There is a unique experience when you visit a blog or website that is visually appealing. I visited one this week when I was working for a new client (Yay! another one! :-)). This client is a professional organizer and I am doing her social media. A part of that is coming up with content and I visited another site, which happened to be a blog and I immediately thought, “Wow, this person is organized. I like the look of her blog.” It wasn’t only visually appealing in her blog design but in her photos. Photos are so important to blogging. Not just any photos either. The better they are the more appealing it is to visit a blog. That is a part of the reason why my oldest daughter and I took a Photography Bootcamp class, plus the fact she is very interested in photography. When the local Amazon deal came up for this class regular $150 down to $35, I knew it was a deal I couldn’t pass up and a way to give my daughter exposure to the nuances of “real” photography.
Driving to the Photography Class
First, we forgot the camera manual. It was a requirement for the class and we found out it was required because if the teacher, a professional wedding photographer, needed to help a student but did not know their camera he could consult the manual. This made us have to turn back home five minutes into our drive, making us late. Second, we would have only been 10 minutes late but could not find the building where his studio was located. I tried calling the photographer, but of course he had already started teaching and was not answering his cell phone. A couple calls to my husband because remember I don’t like Google maps on my iPhone and prefer words over pictures, and he could only help so much being at home. He told me, “It’s gotta be there” and my daughter and I started thinking, “We’ve been scammed!” 15 minutes of driving up and down Plaza and American and we finally found the building, which we drove by multiple times not noticing the number on the sign in front of the parking garage! Talk about an “UGHHHHHH” moment in my life.
Once inside the huge building, we found the classroom thanks to security. We missed the first half hour of a 3-hour class. Thankfully even though the teacher had covered foundational information we needed to know, such as ISO, Shutter Speed and Aperture, we quickly caught up by doing. For that first half hour was all lecture, however, was explained again as we put that information into practice by taking photos. So we began using ISO, Shutter Speed and Aperture.
The following photos show the difference in shutter speed and aperture:
ISO for those of who who do not know photography lingo is for lighting and measures sensitivity of the image sensor. (Definition from Darren Rowse’s Digital Photography School) Had to look that up since I missed it last night!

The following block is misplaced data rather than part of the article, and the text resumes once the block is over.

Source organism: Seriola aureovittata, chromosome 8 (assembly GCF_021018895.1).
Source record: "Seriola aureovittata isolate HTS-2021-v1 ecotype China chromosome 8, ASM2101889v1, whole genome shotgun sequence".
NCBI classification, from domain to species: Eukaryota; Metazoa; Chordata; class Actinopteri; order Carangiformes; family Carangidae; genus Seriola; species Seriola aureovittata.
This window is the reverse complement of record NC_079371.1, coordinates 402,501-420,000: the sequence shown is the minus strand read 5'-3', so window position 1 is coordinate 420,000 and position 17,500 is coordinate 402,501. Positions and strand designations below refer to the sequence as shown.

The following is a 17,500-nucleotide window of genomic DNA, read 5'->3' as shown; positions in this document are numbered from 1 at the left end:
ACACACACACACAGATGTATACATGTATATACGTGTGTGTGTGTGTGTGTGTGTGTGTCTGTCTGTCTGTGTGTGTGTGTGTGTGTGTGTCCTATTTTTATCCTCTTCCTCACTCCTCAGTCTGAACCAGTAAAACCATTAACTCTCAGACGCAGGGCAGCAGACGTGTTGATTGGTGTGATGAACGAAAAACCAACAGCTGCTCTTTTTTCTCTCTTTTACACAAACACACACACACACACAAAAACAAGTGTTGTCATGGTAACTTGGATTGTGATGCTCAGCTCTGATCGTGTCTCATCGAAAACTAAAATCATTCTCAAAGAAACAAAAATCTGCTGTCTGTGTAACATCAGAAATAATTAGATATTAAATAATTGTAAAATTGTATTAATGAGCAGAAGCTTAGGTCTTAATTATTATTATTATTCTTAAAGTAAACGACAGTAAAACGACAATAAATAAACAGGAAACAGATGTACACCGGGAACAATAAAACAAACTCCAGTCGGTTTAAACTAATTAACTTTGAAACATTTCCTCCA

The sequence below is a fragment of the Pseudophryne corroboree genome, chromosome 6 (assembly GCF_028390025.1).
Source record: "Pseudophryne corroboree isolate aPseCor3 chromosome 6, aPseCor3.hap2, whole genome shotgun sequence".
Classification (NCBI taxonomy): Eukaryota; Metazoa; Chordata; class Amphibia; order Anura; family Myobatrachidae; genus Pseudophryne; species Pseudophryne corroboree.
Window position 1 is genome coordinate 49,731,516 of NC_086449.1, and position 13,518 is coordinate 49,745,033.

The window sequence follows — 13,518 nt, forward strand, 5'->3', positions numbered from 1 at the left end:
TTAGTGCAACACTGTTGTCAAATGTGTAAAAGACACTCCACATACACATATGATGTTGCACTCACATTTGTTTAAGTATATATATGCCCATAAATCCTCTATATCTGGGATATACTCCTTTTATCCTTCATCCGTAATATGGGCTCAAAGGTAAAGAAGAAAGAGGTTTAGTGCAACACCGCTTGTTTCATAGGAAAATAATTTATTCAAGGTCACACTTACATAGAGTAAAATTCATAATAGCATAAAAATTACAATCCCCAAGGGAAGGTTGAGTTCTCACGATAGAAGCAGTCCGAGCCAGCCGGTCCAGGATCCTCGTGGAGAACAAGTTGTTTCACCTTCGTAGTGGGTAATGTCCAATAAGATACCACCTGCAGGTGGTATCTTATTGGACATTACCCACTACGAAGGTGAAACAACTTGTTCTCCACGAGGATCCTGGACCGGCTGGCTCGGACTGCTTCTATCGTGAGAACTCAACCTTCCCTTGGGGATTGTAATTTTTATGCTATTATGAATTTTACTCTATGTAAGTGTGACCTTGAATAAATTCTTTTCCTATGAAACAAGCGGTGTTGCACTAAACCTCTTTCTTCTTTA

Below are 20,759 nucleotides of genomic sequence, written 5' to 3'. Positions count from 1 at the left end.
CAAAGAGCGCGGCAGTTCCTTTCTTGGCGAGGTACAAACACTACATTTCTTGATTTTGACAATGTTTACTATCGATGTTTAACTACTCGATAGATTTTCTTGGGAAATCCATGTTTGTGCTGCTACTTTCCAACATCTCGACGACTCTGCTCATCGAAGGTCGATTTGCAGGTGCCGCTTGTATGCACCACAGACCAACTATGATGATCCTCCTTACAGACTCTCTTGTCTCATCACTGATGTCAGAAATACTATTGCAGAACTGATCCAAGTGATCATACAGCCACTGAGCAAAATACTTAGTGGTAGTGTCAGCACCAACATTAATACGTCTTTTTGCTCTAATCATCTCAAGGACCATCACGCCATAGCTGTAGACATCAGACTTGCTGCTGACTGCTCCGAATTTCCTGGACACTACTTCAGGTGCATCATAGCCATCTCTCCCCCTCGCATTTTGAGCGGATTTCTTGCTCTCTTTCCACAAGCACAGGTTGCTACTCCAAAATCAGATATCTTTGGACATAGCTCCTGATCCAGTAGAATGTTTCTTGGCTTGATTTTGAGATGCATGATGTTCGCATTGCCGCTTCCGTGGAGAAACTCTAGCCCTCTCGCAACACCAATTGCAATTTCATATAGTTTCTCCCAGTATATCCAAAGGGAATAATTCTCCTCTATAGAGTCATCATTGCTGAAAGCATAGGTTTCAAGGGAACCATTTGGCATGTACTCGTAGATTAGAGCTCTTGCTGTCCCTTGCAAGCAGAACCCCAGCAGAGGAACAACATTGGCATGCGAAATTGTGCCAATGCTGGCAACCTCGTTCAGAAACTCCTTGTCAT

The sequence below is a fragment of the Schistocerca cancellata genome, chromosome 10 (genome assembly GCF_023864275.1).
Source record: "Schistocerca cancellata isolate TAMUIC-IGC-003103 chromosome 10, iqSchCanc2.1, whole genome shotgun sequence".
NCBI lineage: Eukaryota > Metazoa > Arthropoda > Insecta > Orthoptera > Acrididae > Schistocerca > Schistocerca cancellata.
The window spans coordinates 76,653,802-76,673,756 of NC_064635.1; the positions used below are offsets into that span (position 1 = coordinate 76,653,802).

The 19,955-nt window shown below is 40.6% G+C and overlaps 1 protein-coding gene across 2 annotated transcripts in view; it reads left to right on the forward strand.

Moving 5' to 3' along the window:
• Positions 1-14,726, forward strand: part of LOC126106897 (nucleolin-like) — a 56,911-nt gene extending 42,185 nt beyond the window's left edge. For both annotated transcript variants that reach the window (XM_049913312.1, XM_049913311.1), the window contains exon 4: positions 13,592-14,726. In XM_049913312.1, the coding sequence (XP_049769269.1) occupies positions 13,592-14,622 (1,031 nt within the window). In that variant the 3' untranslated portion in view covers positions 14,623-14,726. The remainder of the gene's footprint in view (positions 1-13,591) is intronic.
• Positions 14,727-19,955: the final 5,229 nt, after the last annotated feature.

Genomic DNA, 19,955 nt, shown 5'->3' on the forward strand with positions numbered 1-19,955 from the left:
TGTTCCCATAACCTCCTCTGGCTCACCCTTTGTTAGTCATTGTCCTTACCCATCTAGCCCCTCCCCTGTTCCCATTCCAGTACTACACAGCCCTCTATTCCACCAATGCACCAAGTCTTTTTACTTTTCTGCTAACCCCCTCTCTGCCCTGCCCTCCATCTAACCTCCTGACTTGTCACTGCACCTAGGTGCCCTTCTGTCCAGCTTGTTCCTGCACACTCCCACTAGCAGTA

We also learned that there are different settings for ISO 100, 200, 400, 800 and on upwards of 6400 or 8000 on our camera, which is a Nikon D5100. The office classroom was rather dark so our settings pretty much stayed at 800 for the evening.
The shutter speed is simply the speed at which the shutter moves to take a picture. The lowest setting on our camera I believe is 1/200 and the highest 5 on our camera, if I looked it up correctly! Shutter Speed is important when taking photos of things that are in motion.
“Aperture (A mode on manual settings) controls how many things are in focus.” (Thanks again to Darren Rowse, whose definition better than our teacher’s who used depth perception.) But I did understand that aperture is mostly used in things that are stationary.
The three things above are all a part of using the manual settings on a camera, instead of the “Auto” function many of us use. By using manual settings you can get much clearer and more precise photos. There is a RAW setting that can be used which allows you to blow up your photos to poster size without losing the quality of the photo and probably other things that I am forgetting. It’s pretty cool though. Oh and also by using the RAW setting because the photos are very large they will take up a lot more disk space on your memory card than JPEG photos, which compacts the photo automatically, if that is the proper definition. But you get the point. Remember, I’m a beginner not a professional. I don’t even want to call myself an amateur any more after that class!
Finally we were taught a bit about post production, Photo Shop and using light room software.
This is just a summary of the things we learned. I, in no way, claim to be an expert after taking this photography class. I share this in my simple terminology just to share my experience. That is all.
We learned a lot and are glad we went. My daughter went to the barn yesterday, do you think she used “Auto”? Nope, she was practicing what she learned and used manual settings. She said it is hard, it takes longer to download and edit photos but the quality of photos are worth it in the end!
I am working on getting some comparison photos done but need my daughter’s help because I have not figured out how to edit RAW photos yet!